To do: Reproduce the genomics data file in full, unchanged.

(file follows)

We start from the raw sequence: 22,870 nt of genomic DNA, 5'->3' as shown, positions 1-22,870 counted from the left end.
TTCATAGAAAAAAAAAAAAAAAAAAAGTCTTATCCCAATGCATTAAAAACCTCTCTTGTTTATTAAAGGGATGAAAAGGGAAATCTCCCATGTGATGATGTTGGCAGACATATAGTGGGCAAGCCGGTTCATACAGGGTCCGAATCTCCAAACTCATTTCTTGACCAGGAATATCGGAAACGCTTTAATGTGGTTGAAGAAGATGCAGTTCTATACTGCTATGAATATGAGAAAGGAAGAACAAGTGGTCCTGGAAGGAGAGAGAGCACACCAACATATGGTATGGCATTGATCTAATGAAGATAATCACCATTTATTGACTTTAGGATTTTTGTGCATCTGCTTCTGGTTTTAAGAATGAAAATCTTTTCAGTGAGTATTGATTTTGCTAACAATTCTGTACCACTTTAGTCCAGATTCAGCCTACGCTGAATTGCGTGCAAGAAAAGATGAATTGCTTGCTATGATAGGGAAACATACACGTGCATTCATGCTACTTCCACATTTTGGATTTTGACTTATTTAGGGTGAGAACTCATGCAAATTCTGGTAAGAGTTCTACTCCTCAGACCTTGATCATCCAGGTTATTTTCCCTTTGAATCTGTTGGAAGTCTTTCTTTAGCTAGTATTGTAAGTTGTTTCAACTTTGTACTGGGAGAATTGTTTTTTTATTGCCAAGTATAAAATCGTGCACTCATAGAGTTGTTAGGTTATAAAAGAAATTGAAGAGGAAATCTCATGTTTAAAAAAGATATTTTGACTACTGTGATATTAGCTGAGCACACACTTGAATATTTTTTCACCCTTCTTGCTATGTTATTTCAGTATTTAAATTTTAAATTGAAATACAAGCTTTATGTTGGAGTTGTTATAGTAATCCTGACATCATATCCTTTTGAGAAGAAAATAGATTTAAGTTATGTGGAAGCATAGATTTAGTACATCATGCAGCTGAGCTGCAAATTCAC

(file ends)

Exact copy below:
We start from the raw sequence: 22,870 nt of genomic DNA, 5'->3' as shown, positions 1-22,870 counted from the left end.
TTCATAGAAAAAAAAAAAAAAAAAAAGTCTTATCCCAATGCATTAAAAACCTCTCTTGTTTATTAAAGGGATGAAAAGGGAAATCTCCCATGTGATGATGTTGGCAGACATATAGTGGGCAAGCCGGTTCATACAGGGTCCGAATCTCCAAACTCATTTCTTGACCAGGAATATCGGAAACGCTTTAATGTGGTTGAAGAAGATGCAGTTCTATACTGCTATGAATATGAGAAAGGAAGAACAAGTGGTCCTGGAAGGAGAGAGAGCACACCAACATATGGTATGGCATTGATCTAATGAAGATAATCACCATTTATTGACTTTAGGATTTTTGTGCATCTGCTTCTGGTTTTAAGAATGAAAATCTTTTCAGTGAGTATTGATTTTGCTAACAATTCTGTACCACTTTAGTCCAGATTCAGCCTACGCTGAATTGCGTGCAAGAAAAGATGAATTGCTTGCTATGATAGGGAAACATACACGTGCATTCATGCTACTTCCACATTTTGGATTTTGACTTATTTAGGGTGAGAACTCATGCAAATTCTGGTAAGAGTTCTACTCCTCAGACCTTGATCATCCAGGTTATTTTCCCTTTGAATCTGTTGGAAGTCTTTCTTTAGCTAGTATTGTAAGTTGTTTCAACTTTGTACTGGGAGAATTGTTTTTTTATTGCCAAGTATAAAATCGTGCACTCATAGAGTTGTTAGGTTATAAAAGAAATTGAAGAGGAAATCTCATGTTTAAAAAAGATATTTTGACTACTGTGATATTAGCTGAGCACACACTTGAATATTTTTTCACCCTTCTTGCTATGTTATTTCAGTATTTAAATTTTAAATTGAAATACAAGCTTTATGTTGGAGTTGTTATAGTAATCCTGACATCATATCCTTTTGAGAAGAAAATAGATTTAAGTTATGTGGAAGCATAGATTTAGTACATCATGCAGCTGAGCTGCAAATTCAC